Stories of forbidden love run rampant in film. Their storylines intrigue audiences with a passion that cannot be subdued, even if it defies familial laws or those of society. The headlining list of star-crossed lovers, such as Romeo and Juliet, and Jack and Rose may now include Jack and Ennis of Brokeback Mountain.
Brokeback Mountain finds Jack Twist and Ennis Del Mar (Jake Gyllenhaal and Heath Ledger) working as Wyoming sheep herders. Deep within the title mountain, the two engage in a sexually-charged affair. The pair must eventually go their separate ways and the film chronicles their 20-year relationship that persists through loveless marriages and families.
The film is haunting, with much credit to Ang Lee’s direction of lonely and majestic landscapes and frustrated performances from Gyllenhaal, Ledger and Michelle Williams.
Brokeback’s cinematography is breathtaking. The Wyoming setting is vast and beautiful with clouds that look like they could crush any of the actors. It is the natural beauty of the setting that contrasts with the pain that the main characters endure.
Gyllenhaal and Ledger compliment each other and make a captivating duo. Ledger’s Ennis is quiet, but in such a way that the audience can see him carefully deliberating over his thoughts. Ledger gives a torn performance – he is visibly being pulled between his love for Jack and societal pressures.
Gyllenhaal is the more youthful of the two. He plays Jack with the charm of a naive, hopeful boy, and because of him, Ledger subtly shows a change as Ennis lets go of himself. Gyllenhaal gives a stunning performance of rage toward the film’s end, while Ledger conveys the same emotion with quiet heartbreak.
Brokeback Mountain is a love story, despite the controversy and the shock regarding the two main characters. It succeeds and the audience is able to forget that they are watching a romance between two men. It becomes merely a heartfelt love story.
Gyllenhaal and Ledger meet the task and establish themselves as true actors. They effortlessly throw aside inhibitions and allow their characters to overcome. They are intimate with each other and the depiction is not only believable, but heartbreaking. These will undoubtedly be crowning roles in the two young actors’ careers.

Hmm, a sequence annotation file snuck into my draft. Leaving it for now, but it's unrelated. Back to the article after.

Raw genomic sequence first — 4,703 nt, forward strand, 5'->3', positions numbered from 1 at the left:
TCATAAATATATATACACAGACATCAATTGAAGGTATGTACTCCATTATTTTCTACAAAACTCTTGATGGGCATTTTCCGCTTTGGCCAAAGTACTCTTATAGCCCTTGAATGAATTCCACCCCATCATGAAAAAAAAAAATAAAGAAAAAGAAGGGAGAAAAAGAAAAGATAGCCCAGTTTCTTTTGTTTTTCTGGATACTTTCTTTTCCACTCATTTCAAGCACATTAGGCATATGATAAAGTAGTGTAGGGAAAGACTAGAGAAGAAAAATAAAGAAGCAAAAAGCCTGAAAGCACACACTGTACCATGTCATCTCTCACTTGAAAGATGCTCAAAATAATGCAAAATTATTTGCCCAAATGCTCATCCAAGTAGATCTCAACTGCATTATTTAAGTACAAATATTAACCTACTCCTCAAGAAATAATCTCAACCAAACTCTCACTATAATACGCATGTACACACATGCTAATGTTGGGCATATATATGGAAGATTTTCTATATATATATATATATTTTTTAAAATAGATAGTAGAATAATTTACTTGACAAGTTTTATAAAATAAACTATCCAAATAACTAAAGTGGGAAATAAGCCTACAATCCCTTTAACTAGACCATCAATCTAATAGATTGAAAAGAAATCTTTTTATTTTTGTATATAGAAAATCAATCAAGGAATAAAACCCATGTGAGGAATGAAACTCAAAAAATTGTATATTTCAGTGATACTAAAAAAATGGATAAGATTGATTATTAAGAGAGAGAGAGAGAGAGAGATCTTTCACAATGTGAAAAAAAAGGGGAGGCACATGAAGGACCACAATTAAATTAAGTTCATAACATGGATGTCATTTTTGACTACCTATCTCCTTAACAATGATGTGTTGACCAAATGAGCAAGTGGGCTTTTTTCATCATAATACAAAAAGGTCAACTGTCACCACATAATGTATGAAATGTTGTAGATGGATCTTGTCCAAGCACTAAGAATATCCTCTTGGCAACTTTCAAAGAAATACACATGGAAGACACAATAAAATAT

Williams as Ennis’s wife Alma plays a depressed and solemn country woman. Her performance is at times dangerously low-key, but later her character’s entire picture comes into view, and her portrayal is more realistic than anything else.
Anne Hathaway, star of such contrasting movies as The Princess Diaries 1 and 2 and Ella Enchanted gives a substantial performance, but is dealt a great injustice by the filmmakers. Her role as Jack’s wife Lureen is underdeveloped and Hathaway is not given nearly as much screen time as she deserves.
Alma is allowed so much development that it doesn’t make sense for Lureen not to. Furthermore, the story takes place over the course of 20 years and the characters age. Hathaway is not given much opportunity to portray her real-life age, and is immediately slapped with a horrendous wig to transform her into a 30 and 40-year-old woman.
Hathaway looks like a little girl playing dress-up. It is no fault of hers, but of the costumer and makeup artist, as the actress’ talents match the age that the script requires.
Unfortunately, her appearance doesn’t. Husband Gyllenhaal suffers a similar fate, as neither muttonchops nor that fake potbelly can make him pass for 40. It is a flaw that puts the believability of the film’s second half on the line.
Brokeback Mountain is an important film that could awaken audiences to the humanity of homosexuality and the strife with which society burdens people.
The risks that Jake Gyllenhaal and Heath Ledger have taken should deservedly catapult them into the higher echelon of actors who put their craft before their reputation. The film will force audience members to consider the most meaningful moments in their lives, and what is their own Brokeback Mountain.
Jesse North can be reached at email@example.com.